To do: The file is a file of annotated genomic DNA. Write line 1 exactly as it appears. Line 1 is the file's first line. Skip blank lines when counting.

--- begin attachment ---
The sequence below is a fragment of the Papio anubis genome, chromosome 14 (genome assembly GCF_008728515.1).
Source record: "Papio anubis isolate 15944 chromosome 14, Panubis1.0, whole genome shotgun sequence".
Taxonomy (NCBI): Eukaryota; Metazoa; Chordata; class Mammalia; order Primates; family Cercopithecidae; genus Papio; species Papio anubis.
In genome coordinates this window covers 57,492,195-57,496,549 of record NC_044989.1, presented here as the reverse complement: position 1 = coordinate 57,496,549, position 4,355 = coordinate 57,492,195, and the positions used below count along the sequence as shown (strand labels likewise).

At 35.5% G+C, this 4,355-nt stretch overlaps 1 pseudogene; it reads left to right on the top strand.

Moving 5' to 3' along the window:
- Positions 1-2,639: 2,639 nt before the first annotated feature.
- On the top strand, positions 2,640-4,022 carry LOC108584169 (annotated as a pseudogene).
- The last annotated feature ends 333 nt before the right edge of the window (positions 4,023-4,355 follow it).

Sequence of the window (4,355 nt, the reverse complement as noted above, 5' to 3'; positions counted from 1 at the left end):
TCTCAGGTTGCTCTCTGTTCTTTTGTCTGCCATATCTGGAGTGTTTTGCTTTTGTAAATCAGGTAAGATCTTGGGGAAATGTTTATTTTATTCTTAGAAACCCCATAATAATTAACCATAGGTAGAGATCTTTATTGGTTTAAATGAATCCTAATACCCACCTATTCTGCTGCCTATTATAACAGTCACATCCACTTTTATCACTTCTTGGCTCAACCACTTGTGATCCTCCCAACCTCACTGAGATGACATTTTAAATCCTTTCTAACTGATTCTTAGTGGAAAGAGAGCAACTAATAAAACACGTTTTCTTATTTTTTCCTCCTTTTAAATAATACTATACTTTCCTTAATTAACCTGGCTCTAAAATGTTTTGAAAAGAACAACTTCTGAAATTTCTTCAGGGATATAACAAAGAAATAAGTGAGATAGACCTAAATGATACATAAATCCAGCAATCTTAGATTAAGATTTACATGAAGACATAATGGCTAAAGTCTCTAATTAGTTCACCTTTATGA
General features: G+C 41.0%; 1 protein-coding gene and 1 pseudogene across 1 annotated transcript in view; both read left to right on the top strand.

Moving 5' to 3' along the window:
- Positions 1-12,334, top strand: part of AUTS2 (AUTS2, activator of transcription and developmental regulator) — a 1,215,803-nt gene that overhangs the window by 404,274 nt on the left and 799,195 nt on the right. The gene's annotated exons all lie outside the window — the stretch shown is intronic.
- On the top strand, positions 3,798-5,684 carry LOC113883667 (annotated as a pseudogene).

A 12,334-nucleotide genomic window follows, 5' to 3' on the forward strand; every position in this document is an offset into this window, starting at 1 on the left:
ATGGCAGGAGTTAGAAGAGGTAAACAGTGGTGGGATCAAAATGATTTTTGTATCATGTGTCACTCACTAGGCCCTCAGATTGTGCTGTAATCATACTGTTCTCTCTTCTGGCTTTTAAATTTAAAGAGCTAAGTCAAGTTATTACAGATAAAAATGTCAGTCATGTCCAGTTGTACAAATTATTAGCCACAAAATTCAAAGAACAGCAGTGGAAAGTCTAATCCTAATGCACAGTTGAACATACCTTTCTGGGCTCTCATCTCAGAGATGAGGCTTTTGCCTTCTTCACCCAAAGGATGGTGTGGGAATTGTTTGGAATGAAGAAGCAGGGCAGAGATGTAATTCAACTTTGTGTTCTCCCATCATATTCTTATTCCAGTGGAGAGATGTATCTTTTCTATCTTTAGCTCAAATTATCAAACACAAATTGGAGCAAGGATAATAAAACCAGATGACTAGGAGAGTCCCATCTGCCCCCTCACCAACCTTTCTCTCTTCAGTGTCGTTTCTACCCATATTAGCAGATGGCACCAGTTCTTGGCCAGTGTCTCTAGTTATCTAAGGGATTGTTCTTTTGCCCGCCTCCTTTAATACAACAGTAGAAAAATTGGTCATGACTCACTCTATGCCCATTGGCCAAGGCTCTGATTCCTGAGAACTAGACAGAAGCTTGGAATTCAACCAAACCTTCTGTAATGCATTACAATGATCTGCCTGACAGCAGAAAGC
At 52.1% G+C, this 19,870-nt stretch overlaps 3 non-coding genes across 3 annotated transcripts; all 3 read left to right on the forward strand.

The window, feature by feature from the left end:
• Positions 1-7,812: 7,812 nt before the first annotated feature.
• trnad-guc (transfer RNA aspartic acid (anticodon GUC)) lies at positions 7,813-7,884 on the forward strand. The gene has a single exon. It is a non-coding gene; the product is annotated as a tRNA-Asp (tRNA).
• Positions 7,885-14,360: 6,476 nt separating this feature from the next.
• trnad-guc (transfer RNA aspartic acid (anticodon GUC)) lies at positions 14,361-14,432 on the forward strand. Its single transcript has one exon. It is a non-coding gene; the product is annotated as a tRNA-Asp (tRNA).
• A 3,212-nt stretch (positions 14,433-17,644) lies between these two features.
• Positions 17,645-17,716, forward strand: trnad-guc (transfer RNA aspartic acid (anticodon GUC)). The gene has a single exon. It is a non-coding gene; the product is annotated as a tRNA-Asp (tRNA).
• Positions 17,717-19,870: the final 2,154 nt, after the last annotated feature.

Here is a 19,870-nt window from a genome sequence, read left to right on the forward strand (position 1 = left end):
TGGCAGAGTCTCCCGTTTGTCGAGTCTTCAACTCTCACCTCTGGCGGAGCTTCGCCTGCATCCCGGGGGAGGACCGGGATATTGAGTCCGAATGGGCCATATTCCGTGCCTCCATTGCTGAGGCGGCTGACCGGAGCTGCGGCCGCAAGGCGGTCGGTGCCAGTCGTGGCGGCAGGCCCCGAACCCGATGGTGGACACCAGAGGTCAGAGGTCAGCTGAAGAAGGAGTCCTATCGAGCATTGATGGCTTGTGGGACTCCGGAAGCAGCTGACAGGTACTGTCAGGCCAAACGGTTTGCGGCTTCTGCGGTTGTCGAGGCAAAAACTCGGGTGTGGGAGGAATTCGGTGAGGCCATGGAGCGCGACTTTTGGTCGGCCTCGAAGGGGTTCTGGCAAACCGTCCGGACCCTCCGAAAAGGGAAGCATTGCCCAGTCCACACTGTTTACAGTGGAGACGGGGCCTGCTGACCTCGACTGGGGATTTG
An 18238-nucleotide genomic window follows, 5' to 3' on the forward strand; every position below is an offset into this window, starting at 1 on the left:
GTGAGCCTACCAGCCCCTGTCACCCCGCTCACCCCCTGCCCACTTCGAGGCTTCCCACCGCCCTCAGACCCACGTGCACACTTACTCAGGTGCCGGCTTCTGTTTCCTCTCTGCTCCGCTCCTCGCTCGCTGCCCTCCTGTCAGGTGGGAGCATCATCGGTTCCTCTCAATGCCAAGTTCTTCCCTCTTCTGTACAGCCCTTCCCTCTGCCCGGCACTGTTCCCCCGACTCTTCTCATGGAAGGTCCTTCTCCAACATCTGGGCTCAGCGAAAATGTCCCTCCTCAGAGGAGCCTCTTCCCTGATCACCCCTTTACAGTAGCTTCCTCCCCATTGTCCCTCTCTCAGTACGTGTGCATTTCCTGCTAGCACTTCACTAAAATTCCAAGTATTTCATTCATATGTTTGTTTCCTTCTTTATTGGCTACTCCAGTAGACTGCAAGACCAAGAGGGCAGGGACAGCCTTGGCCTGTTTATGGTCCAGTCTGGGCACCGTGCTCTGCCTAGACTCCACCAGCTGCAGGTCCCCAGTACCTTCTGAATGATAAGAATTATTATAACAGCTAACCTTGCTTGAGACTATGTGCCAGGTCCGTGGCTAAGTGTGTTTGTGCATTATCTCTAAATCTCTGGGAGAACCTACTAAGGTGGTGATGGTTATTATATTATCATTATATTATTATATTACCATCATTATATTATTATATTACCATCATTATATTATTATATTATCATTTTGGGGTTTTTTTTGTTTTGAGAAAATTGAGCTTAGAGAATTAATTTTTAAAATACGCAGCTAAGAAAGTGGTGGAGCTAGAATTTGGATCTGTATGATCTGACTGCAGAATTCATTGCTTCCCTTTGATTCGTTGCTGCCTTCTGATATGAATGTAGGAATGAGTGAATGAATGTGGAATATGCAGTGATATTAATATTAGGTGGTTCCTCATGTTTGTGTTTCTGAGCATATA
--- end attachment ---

The sequence below is a fragment of the Papio anubis genome, chromosome 14 (genome assembly GCF_008728515.1).